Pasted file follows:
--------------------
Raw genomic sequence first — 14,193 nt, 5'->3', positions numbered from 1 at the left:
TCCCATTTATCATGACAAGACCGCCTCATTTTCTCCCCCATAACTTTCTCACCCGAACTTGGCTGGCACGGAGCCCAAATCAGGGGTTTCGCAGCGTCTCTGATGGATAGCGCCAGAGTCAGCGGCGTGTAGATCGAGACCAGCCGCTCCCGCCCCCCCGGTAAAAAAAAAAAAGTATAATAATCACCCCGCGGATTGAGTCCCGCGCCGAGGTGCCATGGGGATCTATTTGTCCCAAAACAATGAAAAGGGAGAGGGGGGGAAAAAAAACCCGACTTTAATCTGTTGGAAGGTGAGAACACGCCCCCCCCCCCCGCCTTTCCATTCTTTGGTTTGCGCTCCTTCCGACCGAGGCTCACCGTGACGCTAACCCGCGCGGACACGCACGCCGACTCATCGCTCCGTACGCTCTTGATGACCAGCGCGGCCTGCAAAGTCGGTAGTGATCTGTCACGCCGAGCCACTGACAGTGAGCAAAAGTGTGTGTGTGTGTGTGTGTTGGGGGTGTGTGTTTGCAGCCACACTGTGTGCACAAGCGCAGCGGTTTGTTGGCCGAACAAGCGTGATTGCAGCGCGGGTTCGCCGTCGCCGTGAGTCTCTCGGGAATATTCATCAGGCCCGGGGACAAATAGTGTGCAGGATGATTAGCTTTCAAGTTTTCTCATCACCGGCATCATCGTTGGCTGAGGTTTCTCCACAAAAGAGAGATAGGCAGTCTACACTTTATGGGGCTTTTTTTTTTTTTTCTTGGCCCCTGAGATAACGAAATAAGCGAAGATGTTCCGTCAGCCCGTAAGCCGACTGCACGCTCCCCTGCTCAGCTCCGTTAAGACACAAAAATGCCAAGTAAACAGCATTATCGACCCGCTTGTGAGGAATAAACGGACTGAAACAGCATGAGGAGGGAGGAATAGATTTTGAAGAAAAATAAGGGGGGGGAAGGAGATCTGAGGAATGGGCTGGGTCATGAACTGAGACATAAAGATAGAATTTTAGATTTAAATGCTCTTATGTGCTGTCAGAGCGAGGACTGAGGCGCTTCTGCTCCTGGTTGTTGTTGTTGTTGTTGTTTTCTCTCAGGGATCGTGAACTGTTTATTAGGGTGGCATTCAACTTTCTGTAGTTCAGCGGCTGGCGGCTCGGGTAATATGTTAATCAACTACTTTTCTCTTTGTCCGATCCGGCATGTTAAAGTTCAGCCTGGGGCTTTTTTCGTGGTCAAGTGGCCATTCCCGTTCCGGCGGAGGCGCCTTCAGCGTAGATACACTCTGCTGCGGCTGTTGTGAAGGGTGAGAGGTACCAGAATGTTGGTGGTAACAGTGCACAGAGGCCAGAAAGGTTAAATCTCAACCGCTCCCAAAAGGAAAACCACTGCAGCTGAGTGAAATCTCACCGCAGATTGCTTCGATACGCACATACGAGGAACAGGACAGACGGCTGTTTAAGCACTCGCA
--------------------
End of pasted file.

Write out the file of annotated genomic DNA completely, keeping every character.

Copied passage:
Raw genomic sequence first — 14,193 nt, 5'->3', positions numbered from 1 at the left:
TCCCATTTATCATGACAAGACCGCCTCATTTTCTCCCCCATAACTTTCTCACCCGAACTTGGCTGGCACGGAGCCCAAATCAGGGGTTTCGCAGCGTCTCTGATGGATAGCGCCAGAGTCAGCGGCGTGTAGATCGAGACCAGCCGCTCCCGCCCCCCCGGTAAAAAAAAAAAAGTATAATAATCACCCCGCGGATTGAGTCCCGCGCCGAGGTGCCATGGGGATCTATTTGTCCCAAAACAATGAAAAGGGAGAGGGGGGGAAAAAAAACCCGACTTTAATCTGTTGGAAGGTGAGAACACGCCCCCCCCCCCCGCCTTTCCATTCTTTGGTTTGCGCTCCTTCCGACCGAGGCTCACCGTGACGCTAACCCGCGCGGACACGCACGCCGACTCATCGCTCCGTACGCTCTTGATGACCAGCGCGGCCTGCAAAGTCGGTAGTGATCTGTCACGCCGAGCCACTGACAGTGAGCAAAAGTGTGTGTGTGTGTGTGTGTTGGGGGTGTGTGTTTGCAGCCACACTGTGTGCACAAGCGCAGCGGTTTGTTGGCCGAACAAGCGTGATTGCAGCGCGGGTTCGCCGTCGCCGTGAGTCTCTCGGGAATATTCATCAGGCCCGGGGACAAATAGTGTGCAGGATGATTAGCTTTCAAGTTTTCTCATCACCGGCATCATCGTTGGCTGAGGTTTCTCCACAAAAGAGAGATAGGCAGTCTACACTTTATGGGGCTTTTTTTTTTTTTTCTTGGCCCCTGAGATAACGAAATAAGCGAAGATGTTCCGTCAGCCCGTAAGCCGACTGCACGCTCCCCTGCTCAGCTCCGTTAAGACACAAAAATGCCAAGTAAACAGCATTATCGACCCGCTTGTGAGGAATAAACGGACTGAAACAGCATGAGGAGGGAGGAATAGATTTTGAAGAAAAATAAGGGGGGGGAAGGAGATCTGAGGAATGGGCTGGGTCATGAACTGAGACATAAAGATAGAATTTTAGATTTAAATGCTCTTATGTGCTGTCAGAGCGAGGACTGAGGCGCTTCTGCTCCTGGTTGTTGTTGTTGTTGTTGTTTTCTCTCAGGGATCGTGAACTGTTTATTAGGGTGGCATTCAACTTTCTGTAGTTCAGCGGCTGGCGGCTCGGGTAATATGTTAATCAACTACTTTTCTCTTTGTCCGATCCGGCATGTTAAAGTTCAGCCTGGGGCTTTTTTCGTGGTCAAGTGGCCATTCCCGTTCCGGCGGAGGCGCCTTCAGCGTAGATACACTCTGCTGCGGCTGTTGTGAAGGGTGAGAGGTACCAGAATGTTGGTGGTAACAGTGCACAGAGGCCAGAAAGGTTAAATCTCAACCGCTCCCAAAAGGAAAACCACTGCAGCTGAGTGAAATCTCACCGCAGATTGCTTCGATACGCACATACGAGGAACAGGACAGACGGCTGTTTAAGCACTCGCA